First-Class Coach

Q: I'm deputy head of department and I hope to be promoted to run another department next year. The problem is that there's another deputy who is very competitive with me and is undermining me. He hogs all the airtime in important meetings, pushes work on to me and belittles my achievements. He's also good friends with our boss, who is very weak, so I'm not confident she'll do anything to support me. A: Presumably, your rival is competitive with you because he feels you to be a threat; he wouldn't bother if you were a no-hoper. Try to avoid casting yourself in victim mode, even if you feel you are being persecuted.

by Miranda Kennett

Because his behaviour is unfair, it's terribly tempting to try to get your own back by pointing out his shortcomings to others, especially your boss. But this is likely to be seen as bitchiness, reflecting badly on you, rather than your rival. Turning your attention from your competitor to thinking about how you want to behave is the key to stopping this unhealthy triangle you're locked into. Of course, it's unwise to switch off from his machinations completely - you need to watch your back - but don't waste time and energy developing paranoid delusions about him.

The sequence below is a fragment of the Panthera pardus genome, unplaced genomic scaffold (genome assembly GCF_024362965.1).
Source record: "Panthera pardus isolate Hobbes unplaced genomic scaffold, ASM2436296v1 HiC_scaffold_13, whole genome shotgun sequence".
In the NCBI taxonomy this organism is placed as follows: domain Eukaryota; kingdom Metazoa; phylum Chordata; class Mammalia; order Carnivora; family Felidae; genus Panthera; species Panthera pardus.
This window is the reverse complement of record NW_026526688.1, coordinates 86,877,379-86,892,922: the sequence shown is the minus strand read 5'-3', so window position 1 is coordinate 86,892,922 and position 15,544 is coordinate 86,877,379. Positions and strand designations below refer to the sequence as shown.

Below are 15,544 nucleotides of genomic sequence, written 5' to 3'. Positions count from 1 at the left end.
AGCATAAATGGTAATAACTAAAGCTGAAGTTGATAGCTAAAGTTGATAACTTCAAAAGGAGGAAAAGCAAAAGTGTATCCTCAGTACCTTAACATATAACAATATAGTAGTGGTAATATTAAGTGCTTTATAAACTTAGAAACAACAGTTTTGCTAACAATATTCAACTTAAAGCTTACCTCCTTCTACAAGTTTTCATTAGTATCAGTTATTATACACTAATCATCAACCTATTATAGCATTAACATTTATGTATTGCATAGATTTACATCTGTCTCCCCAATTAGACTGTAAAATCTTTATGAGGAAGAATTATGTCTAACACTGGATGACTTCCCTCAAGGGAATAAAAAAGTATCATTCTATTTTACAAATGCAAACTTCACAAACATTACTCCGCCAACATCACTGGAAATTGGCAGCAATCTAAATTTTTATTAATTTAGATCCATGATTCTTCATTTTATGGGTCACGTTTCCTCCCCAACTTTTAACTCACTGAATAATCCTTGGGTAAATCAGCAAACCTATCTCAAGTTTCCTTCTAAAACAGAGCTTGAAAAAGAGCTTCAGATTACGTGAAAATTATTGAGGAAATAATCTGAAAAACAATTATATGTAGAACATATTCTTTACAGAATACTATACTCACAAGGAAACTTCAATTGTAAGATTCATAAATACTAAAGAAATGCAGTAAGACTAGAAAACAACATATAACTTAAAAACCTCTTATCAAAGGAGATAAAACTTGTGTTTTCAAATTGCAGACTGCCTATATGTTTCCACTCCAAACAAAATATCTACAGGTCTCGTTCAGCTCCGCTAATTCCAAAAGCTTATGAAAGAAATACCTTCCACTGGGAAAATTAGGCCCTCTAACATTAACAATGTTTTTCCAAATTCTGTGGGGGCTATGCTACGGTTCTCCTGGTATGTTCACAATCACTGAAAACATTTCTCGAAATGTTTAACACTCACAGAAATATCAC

Concentrate on doing a good job, particularly where your direct reports are concerned. If you have 360 degs appraisals, chances are your feedback and scores from your people will be more positive than your rival's. See what other external measures will testify to your achievements and qualities. If there is an internal newsletter, use it to broadcast news of your team's wins.

If you're hoping to head another department, find out what's going on there, and forge relationships with any members of senior management who have a role in making appointments.

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